France's fourth-quarter unemployment rate jumped to the highest level in a decade — 10 percent — an eye-catching figure that is likely to weigh on voters ahead of regional elections.
Joblessness rates have been climbing for seven quarters, since the economy dipped into recession in 2008, but the leap announced Thursday by national statistics agency Insee was especially high, from 9.5 percent in the third quarter.
The last time unemployment was at 10 percent was in 1999, Insee said.
The announcement was an embarrassing setback for conservative President Nicolas Sarkozy, who pledged in a widely watched television interview in late January that joblessness would drop in the coming months.
"Where is the drop in unemployment promised by Nicolas Sarkozy?" the opposition Socialist Party asked in a statement, saying France should have plans to stimulate consumer spending and investment, and also boost efforts to help the unemployed.
Jobs are a main topic of concern in regional elections scheduled for March 14 and 21. Sarkozy came to power in 2007 on a pledge to get France working more, but he ran into trouble pushing through many planned labor reforms even before the economic crisis hit.
Finance Minister Christine Lagarde and the junior minister for employment, Laurent Wauquiez, tried to put a positive spin on the joblessness figures, saying the job market in France has resisted the crisis better than many countries.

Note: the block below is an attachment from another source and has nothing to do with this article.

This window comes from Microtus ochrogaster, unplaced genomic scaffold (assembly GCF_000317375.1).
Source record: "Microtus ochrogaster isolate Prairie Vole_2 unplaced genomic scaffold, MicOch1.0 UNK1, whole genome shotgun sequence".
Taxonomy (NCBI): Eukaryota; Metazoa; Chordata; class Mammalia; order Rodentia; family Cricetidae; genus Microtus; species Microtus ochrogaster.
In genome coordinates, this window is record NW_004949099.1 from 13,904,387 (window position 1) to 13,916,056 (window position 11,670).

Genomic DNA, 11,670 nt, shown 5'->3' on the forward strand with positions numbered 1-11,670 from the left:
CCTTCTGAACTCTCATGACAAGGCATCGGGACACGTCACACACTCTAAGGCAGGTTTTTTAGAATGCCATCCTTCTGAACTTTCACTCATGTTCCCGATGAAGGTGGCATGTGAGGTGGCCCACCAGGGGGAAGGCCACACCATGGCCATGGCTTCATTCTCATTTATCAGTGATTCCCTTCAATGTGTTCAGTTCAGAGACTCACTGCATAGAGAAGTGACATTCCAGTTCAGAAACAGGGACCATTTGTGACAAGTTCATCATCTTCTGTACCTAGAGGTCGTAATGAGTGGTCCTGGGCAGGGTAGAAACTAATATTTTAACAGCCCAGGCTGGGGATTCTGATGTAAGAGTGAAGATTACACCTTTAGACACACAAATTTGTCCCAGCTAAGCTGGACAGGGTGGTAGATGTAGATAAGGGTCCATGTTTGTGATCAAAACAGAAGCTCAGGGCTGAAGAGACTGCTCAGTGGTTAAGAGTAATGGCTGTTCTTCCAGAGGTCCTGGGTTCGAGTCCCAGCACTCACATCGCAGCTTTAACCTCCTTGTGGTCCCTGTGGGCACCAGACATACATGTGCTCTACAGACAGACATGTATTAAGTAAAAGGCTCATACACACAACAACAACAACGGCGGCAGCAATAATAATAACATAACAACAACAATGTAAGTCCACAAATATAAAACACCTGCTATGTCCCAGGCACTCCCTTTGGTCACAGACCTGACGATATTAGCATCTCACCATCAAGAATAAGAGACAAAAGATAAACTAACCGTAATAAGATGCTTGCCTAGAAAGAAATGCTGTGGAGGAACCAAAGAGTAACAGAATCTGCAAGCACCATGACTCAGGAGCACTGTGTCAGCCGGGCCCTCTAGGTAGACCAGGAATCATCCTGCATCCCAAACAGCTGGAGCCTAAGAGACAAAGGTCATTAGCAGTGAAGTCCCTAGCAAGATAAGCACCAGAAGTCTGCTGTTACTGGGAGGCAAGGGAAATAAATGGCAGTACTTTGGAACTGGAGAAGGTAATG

France's number of unemployed is 22 percent above its level in May 2007 — when Sarkozy was elected — while joblessness across the 16-country eurozone rose 34 percent in the same period and the United States' rose 119 percent, they said in a statement.
Marc Touati, an economist at Paris-based brokerage Global Equities, said the unemployment rate could not be blamed on the crisis alone. He cited structural problems in the French labor market, saying education and youth training programs are poorly adapted to employers' needs.
Prospects are worst for French youths under age 25: nearly a quarter of them are unemployed.
Touati predicted that unemployment will likely "stay around 10 percent throughout 2010, even if a small drop should nonetheless happen before the end of the year."
Excluding French overseas territories and provinces, where joblessness is higher, the unemployment figure was at 9.6 percent.
When France's quarterly unemployment rate was last at 10 percent in 1999, the labor market had a much different look: The Socialist-led government was pushing through a reform to shorten the workweek to 35 hours, on the rationale that employers would be forced to hire more people.
Ensuing conservative governments have deemed the shorter workweek a mistake, and parliament has substantially chipped away at the law that put it in place, encouraging people to work more.
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